Although the formula [commanding right and forbidding wrong] could be interpreted to refer to the preaching of faith in God and the precepts of Islam to the infidels and to the jihad in order to reduce them to obedience, it came soon to be understood primarily as a duty of Muslims to induce their fellow Muslims to live and act in accordance with the Koran and the religious law and to refrain from acts objectionable under the šari ‘a. In particular, the Kharijites proclaimed it as a slogan in their censure of the unlawful and unjust conduct of the Muslim rulers and of the Muslim community at large supporting them, justifying their armed revolt and struggle to enforce adherence to the divine law.
Thus the Kharijites were trying to bring the Islamic community back to the founding principles of Islam, principles which had been abandoned or seriously compromised by the introduction of innovations (bida‘ )
This desire to bring Islamic communities back to their original pristine state, and the rejection of innovations were behind the violence in 9th and 10th century Baghdad.
Is there a connection between the Ottoman Qadizadeli cult in the 17th and Wahhabism in the 18th Century?
Did the Qadizadelis have an influence on the Wahhabis? Historian Simeon Evstatiev points out that both “movements were the product of very different social, political, and cultural local contexts but . . . shared a pattern of understanding what the demands of ‘true belief’ were and what an authentically Islamic orthodox creed should mean for Muslims.” Evstatiev argues for “continuity rather than rupture between the ideas promoted by its adherents and other revivalist strands in Islamic history,” for example, “their struggle for a shari‘a-minded reform brought about through reviving the beliefs and practices of the first Muslim generations . . . seems not to have been entirely new; such trends appeared not only in earlier Islamic experience in general but also in the earlier Ottoman intellectual and religio-political experience.” In other words, what these movements—one in a seventeenth-century urban setting, the other in the heart of eighteenth-century Arabia—for the purification of Islam share is their understanding of Islam.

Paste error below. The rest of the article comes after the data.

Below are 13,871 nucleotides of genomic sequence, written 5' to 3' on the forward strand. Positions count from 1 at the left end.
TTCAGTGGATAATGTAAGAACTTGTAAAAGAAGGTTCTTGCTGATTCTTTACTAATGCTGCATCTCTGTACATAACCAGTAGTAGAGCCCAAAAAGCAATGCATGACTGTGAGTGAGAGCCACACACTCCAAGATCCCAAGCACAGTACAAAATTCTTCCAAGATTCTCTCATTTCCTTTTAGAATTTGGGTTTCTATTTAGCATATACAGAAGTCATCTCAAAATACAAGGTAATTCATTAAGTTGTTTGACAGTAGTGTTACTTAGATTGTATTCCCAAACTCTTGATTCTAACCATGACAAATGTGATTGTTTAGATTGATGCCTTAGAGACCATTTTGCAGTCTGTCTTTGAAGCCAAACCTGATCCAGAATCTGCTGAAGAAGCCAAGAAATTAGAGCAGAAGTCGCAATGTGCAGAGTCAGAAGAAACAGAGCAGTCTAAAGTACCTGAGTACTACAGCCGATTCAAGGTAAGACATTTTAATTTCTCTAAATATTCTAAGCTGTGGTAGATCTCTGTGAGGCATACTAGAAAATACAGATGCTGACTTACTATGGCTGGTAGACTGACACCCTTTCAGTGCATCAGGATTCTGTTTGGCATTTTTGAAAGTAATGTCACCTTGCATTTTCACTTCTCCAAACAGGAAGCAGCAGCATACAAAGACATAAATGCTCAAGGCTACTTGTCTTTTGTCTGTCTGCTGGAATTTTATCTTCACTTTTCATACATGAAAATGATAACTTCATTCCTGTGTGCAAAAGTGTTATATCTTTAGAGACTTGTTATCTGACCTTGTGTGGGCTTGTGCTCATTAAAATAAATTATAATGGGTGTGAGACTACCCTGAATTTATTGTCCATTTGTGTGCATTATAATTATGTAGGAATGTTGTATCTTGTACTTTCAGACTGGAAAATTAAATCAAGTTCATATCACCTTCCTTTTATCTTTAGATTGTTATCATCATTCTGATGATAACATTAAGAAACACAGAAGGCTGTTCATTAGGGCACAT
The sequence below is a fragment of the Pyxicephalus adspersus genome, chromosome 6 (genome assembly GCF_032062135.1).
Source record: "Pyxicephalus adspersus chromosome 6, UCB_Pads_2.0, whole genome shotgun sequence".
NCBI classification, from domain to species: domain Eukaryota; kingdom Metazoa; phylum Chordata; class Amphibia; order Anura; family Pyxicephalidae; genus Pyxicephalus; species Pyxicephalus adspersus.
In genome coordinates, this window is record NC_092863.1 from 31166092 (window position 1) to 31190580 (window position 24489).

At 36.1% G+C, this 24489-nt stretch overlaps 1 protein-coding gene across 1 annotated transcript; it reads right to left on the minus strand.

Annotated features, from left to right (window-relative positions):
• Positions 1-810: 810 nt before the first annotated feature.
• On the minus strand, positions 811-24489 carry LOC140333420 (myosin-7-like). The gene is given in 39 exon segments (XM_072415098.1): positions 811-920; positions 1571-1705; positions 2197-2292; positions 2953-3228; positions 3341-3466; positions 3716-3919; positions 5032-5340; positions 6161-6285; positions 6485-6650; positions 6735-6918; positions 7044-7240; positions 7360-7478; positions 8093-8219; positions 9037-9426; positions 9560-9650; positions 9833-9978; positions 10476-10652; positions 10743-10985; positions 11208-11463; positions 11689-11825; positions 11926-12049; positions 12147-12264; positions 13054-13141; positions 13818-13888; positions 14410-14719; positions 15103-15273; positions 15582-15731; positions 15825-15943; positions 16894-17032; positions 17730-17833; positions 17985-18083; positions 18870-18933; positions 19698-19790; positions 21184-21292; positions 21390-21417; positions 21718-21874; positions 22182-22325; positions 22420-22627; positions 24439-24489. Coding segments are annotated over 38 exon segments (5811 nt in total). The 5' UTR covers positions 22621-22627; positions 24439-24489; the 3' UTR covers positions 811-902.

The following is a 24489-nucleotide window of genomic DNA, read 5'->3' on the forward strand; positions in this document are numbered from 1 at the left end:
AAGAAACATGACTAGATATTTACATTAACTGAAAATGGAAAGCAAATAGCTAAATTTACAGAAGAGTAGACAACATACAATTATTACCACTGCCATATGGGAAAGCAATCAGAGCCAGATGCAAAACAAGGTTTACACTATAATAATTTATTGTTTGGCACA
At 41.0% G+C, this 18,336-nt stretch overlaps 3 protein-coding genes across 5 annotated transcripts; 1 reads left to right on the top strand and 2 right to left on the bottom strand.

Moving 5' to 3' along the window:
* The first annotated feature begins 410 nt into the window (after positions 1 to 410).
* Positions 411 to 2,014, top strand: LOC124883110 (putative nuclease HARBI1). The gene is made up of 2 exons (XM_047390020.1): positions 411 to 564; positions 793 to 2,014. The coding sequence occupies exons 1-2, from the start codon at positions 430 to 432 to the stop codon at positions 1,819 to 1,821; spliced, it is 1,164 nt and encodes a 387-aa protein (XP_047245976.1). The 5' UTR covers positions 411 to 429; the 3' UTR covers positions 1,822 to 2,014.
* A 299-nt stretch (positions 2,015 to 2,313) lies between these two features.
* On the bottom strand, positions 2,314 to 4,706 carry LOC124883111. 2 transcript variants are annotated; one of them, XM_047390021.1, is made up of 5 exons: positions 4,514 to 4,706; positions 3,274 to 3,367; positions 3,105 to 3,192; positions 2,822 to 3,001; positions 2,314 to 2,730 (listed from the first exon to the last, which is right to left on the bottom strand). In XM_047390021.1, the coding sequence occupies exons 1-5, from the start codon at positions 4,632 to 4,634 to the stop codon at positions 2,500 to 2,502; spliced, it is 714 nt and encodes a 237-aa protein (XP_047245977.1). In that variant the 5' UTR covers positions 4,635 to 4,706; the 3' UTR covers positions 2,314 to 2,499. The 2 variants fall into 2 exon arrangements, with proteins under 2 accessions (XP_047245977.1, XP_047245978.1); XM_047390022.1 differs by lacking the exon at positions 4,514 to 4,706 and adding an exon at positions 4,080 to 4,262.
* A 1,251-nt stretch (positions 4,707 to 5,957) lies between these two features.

“[T]he Qadizadeli movement was one of the culminations of an already existing trajectory in Islamic history,” Evstatiev emphasizes. The Qadizadelis admired Ibn Taymiyya; his “appeal for the eradication of blasphemous practices and unbelief” resonated within the rank and file. Islamic history is full of such movements, and this was a part of a wider call for a return to the Koran and the Sunna, a rejection of heretical innovations, and the aggressive reassertion of tawhid—an uncompromising monotheism that was in danger from shirk, polytheism, or more strictly attributing partners to God, and thus by extension, practicing idolatry.